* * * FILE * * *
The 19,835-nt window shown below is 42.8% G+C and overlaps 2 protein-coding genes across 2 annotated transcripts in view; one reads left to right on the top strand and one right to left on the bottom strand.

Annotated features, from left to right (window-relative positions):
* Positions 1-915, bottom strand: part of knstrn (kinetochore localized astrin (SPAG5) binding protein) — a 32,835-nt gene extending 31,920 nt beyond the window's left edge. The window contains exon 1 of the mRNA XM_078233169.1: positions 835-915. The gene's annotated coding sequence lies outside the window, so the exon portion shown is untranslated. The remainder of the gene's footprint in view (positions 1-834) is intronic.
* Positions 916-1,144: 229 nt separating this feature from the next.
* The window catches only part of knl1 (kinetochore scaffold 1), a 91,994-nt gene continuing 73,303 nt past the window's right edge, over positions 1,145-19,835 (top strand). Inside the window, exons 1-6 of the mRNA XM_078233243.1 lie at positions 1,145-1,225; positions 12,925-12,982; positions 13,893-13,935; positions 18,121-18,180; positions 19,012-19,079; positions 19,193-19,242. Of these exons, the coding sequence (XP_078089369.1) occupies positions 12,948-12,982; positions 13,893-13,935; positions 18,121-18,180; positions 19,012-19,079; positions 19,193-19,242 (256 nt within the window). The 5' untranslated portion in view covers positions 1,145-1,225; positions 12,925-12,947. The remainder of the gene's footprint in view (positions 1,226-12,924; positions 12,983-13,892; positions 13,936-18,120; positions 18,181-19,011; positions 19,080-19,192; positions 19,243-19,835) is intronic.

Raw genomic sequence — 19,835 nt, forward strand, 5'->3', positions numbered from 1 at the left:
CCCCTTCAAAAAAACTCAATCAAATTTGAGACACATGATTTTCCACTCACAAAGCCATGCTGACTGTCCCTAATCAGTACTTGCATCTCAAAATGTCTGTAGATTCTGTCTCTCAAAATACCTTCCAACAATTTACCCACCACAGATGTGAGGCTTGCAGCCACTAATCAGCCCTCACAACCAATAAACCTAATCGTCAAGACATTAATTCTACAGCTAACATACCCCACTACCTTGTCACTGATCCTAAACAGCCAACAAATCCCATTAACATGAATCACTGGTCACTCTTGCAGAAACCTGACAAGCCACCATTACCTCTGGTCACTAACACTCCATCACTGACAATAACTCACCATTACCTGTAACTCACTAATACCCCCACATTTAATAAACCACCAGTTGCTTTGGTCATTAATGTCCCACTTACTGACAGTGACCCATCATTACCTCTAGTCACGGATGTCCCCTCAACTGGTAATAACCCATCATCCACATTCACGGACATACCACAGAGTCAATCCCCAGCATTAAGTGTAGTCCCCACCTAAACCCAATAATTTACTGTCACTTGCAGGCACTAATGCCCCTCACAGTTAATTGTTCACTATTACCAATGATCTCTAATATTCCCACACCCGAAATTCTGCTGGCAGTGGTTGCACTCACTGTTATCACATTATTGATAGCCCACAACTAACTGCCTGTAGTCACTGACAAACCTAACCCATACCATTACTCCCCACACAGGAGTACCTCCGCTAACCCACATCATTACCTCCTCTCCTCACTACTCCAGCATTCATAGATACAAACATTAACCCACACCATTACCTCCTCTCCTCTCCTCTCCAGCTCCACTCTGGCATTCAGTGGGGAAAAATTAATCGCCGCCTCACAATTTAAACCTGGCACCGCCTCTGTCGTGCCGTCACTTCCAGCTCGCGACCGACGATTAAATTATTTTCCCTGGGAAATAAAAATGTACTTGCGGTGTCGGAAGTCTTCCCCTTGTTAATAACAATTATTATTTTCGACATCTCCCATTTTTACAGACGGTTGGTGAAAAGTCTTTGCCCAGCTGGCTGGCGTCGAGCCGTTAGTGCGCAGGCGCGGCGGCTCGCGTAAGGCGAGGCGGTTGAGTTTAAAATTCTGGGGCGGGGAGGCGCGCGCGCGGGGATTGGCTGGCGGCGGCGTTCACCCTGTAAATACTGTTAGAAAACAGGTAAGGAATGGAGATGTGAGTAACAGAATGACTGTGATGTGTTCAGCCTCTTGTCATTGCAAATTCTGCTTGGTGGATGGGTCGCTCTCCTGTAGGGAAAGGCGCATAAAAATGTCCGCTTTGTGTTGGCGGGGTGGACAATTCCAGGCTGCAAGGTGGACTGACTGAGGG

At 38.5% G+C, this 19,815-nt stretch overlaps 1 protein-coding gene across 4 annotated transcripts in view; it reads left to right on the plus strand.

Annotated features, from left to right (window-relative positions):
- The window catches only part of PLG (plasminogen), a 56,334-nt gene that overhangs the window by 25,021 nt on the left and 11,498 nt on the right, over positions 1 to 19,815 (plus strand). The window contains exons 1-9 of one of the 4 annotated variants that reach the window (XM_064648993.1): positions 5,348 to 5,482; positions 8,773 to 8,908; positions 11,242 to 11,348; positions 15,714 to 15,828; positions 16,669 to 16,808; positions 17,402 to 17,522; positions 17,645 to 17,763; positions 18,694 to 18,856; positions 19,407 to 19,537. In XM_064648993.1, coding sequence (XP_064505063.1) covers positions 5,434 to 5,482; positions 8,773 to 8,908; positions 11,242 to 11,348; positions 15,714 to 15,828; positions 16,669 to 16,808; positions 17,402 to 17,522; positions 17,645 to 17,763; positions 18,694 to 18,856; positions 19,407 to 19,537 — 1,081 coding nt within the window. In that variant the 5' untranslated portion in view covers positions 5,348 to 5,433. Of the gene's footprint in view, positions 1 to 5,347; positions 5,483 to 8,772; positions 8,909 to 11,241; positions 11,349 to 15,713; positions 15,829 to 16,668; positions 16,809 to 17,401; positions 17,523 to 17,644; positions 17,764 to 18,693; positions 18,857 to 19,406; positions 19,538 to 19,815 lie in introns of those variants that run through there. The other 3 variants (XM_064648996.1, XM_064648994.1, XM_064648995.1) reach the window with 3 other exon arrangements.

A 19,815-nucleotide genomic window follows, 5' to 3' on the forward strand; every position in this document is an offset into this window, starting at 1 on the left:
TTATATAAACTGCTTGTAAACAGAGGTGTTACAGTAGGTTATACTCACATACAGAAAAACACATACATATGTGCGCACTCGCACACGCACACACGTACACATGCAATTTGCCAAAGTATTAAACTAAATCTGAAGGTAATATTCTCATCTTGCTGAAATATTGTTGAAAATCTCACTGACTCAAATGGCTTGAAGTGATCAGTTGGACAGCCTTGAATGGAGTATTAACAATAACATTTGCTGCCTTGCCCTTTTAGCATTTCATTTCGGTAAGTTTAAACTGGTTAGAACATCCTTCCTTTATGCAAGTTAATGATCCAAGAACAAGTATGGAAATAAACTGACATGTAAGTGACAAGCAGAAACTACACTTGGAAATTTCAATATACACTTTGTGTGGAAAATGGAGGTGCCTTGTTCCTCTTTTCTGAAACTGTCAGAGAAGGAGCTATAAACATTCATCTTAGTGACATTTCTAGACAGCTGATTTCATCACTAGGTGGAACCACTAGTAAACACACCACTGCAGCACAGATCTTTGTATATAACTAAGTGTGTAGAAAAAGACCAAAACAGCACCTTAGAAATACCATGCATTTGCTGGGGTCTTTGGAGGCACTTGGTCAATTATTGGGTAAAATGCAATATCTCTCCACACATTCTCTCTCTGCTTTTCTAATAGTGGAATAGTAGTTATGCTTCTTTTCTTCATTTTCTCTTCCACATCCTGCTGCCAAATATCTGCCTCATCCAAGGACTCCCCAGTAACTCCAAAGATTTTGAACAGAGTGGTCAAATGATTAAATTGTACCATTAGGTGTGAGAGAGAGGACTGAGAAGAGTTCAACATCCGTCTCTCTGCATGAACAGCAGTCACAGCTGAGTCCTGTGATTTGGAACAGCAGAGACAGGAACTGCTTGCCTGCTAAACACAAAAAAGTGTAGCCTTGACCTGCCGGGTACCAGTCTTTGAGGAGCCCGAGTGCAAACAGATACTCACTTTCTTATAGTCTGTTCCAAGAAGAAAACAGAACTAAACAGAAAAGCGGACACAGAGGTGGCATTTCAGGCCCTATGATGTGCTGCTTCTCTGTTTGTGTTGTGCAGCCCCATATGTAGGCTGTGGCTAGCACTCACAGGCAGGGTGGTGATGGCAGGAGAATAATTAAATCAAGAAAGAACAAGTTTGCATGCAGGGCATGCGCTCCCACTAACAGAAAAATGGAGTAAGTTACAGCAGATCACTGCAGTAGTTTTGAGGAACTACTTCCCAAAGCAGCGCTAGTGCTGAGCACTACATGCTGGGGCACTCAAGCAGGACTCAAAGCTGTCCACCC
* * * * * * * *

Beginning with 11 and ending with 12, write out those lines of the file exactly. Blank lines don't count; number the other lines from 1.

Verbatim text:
A 19,815-nucleotide genomic window follows, 5' to 3' on the forward strand; every position in this document is an offset into this window, starting at 1 on the left:
TTATATAAACTGCTTGTAAACAGAGGTGTTACAGTAGGTTATACTCACATACAGAAAAACACATACATATGTGCGCACTCGCACACGCACACACGTACACATGCAATTTGCCAAAGTATTAAACTAAATCTGAAGGTAATATTCTCATCTTGCTGAAATATTGTTGAAAATCTCACTGACTCAAATGGCTTGAAGTGATCAGTTGGACAGCCTTGAATGGAGTATTAACAATAACATTTGCTGCCTTGCCCTTTTAGCATTTCATTTCGGTAAGTTTAAACTGGTTAGAACATCCTTCCTTTATGCAAGTTAATGATCCAAGAACAAGTATGGAAATAAACTGACATGTAAGTGACAAGCAGAAACTACACTTGGAAATTTCAATATACACTTTGTGTGGAAAATGGAGGTGCCTTGTTCCTCTTTTCTGAAACTGTCAGAGAAGGAGCTATAAACATTCATCTTAGTGACATTTCTAGACAGCTGATTTCATCACTAGGTGGAACCACTAGTAAACACACCACTGCAGCACAGATCTTTGTATATAACTAAGTGTGTAGAAAAAGACCAAAACAGCACCTTAGAAATACCATGCATTTGCTGGGGTCTTTGGAGGCACTTGGTCAATTATTGGGTAAAATGCAATATCTCTCCACACATTCTCTCTCTGCTTTTCTAATAGTGGAATAGTAGTTATGCTTCTTTTCTTCATTTTCTCTTCCACATCCTGCTGCCAAATATCTGCCTCATCCAAGGACTCCCCAGTAACTCCAAAGATTTTGAACAGAGTGGTCAAATGATTAAATTGTACCATTAGGTGTGAGAGAGAGGACTGAGAAGAGTTCAACATCCGTCTCTCTGCATGAACAGCAGTCACAGCTGAGTCCTGTGATTTGGAACAGCAGAGACAGGAACTGCTTGCCTGCTAAACACAAAAAAGTGTAGCCTTGACCTGCCGGGTACCAGTCTTTGAGGAGCCCGAGTGCAAACAGATACTCACTTTCTTATAGTCTGTTCCAAGAAGAAAACAGAACTAAACAGAAAAGCGGACACAGAGGTGGCATTTCAGGCCCTATGATGTGCTGCTTCTCTGTTTGTGTTGTGCAGCCCCATATGTAGGCTGTGGCTAGCACTCACAGGCAGGGTGGTGATGGCAGGAGAATAATTAAATCAAGAAAGAACAAGTTTGCATGCAGGGCATGCGCTCCCACTAACAGAAAAATGGAGTAAGTTACAGCAGATCACTGCAGTAGTTTTGAGGAACTACTTCCCAAAGCAGCGCTAGTGCTGAGCACTACATGCTGGGGCACTCAAGCAGGACTCAAAGCTGTCCACCC